Help Save Old McDonald (by Kimber Hall)

Bluebird Hill Farm 084b My research has been focused on small farms and their animals and why eating better foods and supporting farms are so crucial. My research question is why should we support local farms and eat better? I have been volunteering on a small rural farm that believes in wonderful treatment of the animals and using all natural care, using no pesticides, and using word of mouth within the community to sell their produce. I have chosen to start a blog about why we should consider supporting local farmers and their families and why it’s better not only for our health but for our environment as well.

Culminating Project Part I: Research Collection

DeWeerdt, Sarah. “Is Local Food Better?” WorldWatch Institute. WorldWatch, 25 Nov. 2013. Web. 25 Nov. 2013.  DeWeerdt did a fantastic article about eating local foods and I found it to be very insightful and useful to my own research.  One thing she states in her article for WorldWatch was; “In the United States, the most frequently cited statistic is that food travels 1,500 miles on average from farm to consumer.”   This shocked me when I read it, traveling that far before it gets to my table is just not acceptable and quite worrisome. The thought of it bouncing around in a box being squashed traveling half was across the country horrified me, especially when there are plenty of local farms nearby where things could get to my table in a much safer way.  DeWeerdt states also “In light of such contrasts, the admonition to “eat local” just seems like common sense.” Which is what I have been thinking about when researching and writing my blog- it just makes sense to eat local.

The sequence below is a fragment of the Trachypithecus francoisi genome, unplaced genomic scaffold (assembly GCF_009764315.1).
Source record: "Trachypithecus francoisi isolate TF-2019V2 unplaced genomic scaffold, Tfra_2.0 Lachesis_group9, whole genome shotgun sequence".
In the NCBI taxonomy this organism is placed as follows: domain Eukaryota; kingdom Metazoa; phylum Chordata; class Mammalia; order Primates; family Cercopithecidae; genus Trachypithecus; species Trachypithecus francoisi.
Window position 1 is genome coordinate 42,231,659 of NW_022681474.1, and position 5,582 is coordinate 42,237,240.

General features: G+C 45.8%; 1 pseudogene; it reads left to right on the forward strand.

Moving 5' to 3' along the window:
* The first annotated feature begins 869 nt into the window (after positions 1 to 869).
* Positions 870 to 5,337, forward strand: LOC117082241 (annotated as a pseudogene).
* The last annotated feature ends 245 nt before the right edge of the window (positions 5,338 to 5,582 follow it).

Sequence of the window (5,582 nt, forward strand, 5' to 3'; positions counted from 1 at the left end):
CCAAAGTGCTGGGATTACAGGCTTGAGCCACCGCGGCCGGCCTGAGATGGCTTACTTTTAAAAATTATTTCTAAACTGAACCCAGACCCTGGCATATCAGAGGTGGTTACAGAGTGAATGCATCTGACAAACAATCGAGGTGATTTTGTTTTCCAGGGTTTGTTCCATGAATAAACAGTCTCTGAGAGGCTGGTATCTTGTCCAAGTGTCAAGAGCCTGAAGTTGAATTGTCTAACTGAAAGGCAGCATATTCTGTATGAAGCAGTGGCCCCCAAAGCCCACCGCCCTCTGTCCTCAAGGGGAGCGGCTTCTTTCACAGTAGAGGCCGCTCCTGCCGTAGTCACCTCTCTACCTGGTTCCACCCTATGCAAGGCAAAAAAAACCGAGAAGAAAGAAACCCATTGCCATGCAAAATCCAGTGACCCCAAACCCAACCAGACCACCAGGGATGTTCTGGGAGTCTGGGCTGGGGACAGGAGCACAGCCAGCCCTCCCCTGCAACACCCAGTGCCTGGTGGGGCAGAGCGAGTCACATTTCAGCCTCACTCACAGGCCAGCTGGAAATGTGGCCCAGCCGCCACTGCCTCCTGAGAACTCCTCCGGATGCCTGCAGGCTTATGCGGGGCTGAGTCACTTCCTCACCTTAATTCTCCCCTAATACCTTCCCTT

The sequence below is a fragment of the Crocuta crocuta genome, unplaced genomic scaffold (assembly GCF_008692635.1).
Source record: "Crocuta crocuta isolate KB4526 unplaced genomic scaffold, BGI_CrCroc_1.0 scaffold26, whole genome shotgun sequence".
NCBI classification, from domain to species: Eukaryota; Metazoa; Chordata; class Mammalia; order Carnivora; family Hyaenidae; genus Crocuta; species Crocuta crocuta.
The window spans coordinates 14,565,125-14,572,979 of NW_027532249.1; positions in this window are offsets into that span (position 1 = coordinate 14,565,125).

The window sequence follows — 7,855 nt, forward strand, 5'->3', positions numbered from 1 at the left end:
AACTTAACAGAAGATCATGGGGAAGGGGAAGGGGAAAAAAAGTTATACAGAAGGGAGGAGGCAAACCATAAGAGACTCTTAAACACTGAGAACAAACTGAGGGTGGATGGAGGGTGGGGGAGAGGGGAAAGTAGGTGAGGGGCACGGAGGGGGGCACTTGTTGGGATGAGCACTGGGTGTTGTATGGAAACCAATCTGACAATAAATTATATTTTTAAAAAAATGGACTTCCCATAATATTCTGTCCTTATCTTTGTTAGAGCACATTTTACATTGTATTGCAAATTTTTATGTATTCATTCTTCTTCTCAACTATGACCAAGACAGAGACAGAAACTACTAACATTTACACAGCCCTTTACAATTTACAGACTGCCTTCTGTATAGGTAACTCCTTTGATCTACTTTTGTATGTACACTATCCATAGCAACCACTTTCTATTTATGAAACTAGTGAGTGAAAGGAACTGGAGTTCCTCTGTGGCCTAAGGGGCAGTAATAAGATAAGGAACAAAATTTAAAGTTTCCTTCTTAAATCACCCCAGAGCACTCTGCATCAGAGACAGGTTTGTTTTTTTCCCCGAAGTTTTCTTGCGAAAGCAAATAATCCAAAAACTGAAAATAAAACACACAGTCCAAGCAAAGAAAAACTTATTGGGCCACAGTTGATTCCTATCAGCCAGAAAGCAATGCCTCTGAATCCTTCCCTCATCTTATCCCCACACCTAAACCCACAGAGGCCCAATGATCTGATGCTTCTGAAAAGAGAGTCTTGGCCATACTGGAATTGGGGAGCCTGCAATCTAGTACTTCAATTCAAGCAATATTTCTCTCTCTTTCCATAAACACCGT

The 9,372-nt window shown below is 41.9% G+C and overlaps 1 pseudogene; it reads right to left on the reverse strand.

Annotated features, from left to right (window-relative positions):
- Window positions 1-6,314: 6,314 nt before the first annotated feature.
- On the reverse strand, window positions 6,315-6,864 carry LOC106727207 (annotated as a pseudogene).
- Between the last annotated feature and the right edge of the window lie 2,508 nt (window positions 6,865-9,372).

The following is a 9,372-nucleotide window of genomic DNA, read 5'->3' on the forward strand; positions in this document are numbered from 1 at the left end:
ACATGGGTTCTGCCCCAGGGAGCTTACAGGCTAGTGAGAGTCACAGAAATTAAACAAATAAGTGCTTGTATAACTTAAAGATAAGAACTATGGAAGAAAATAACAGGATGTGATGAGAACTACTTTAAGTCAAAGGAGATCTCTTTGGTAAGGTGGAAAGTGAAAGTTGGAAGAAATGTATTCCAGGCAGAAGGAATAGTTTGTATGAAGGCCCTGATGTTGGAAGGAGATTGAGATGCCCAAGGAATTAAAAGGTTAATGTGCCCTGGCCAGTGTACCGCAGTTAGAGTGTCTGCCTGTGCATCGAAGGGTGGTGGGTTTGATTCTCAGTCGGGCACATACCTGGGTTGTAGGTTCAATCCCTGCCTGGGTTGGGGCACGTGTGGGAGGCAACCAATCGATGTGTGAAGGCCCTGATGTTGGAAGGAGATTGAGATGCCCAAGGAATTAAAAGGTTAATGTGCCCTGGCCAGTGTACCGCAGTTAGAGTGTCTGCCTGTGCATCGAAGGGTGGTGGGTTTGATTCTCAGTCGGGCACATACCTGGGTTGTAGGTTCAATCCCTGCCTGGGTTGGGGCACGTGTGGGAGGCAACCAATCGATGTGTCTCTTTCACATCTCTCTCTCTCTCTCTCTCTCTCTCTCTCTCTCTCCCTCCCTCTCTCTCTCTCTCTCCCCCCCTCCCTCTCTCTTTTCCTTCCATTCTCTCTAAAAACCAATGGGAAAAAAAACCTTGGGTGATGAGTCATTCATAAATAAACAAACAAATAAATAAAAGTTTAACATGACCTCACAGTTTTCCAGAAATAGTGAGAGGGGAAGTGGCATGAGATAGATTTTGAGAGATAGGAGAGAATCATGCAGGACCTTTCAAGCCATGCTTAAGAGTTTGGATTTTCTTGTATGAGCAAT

Watson, Molly. “Why Should I Buy and Eat Local Foods?” Local Foods. N.p., 2013. Web. 24 Nov. 2013. <;.  To put it simply, “Eating local foods is better for you, for the environment, and (most importantly) for your taste buds.”  At the very basic of reasons why eating locally is a good option is the simple fact that it does taste better and is better for our environment.  I found this article to be very useful in relaying simple and to the point reasons listed out as to why we should choose to eat locally and support local farms and why that is so important. This article listed eight reasons why, such as: “local foods are fresher, local foods are seasonal, local foods usually have less environmental impact, local foods preserve green space and farmland, local foods promote safety, local foods promote variety, local foods support your local economy, local foods create community.”

“Ethical, Promoting Cruelty Free Farming.” Ethical, Promoting Cruelty Free Farming. N.p., 2010. Web. 26 Nov. 2013. <;.  I found this article to be extremely useful and also enlightening as it covers what laws are and why it is so crucial that animals are treated well on farms and how on larger industrial farms how they were treated. On smaller family-run farms research has shown that animals are treated well. “These smaller, family style farms promote humane alternatives to animal abuse, and we hope that some day, ethical farms will replace our current factory farms. We can all work together to take steps to end animal cruelty.”  Many large US farms do not adhere to laws already in place and animals suffer inhumane and unimaginable pain and torture, people need to be aware of this and make the choice to not support industrial farms who mistreat animals. “Through growing public awareness, believe that we represent a civilized nation who does not condone mass factory farm abuse. We know that animals have highly developed feelings and are sensitive to pain.”  The more aware we are of how animals treated then we can speak out more and stand up to saying no to buying food from these large industrial places and eating locally and supporting our farming families.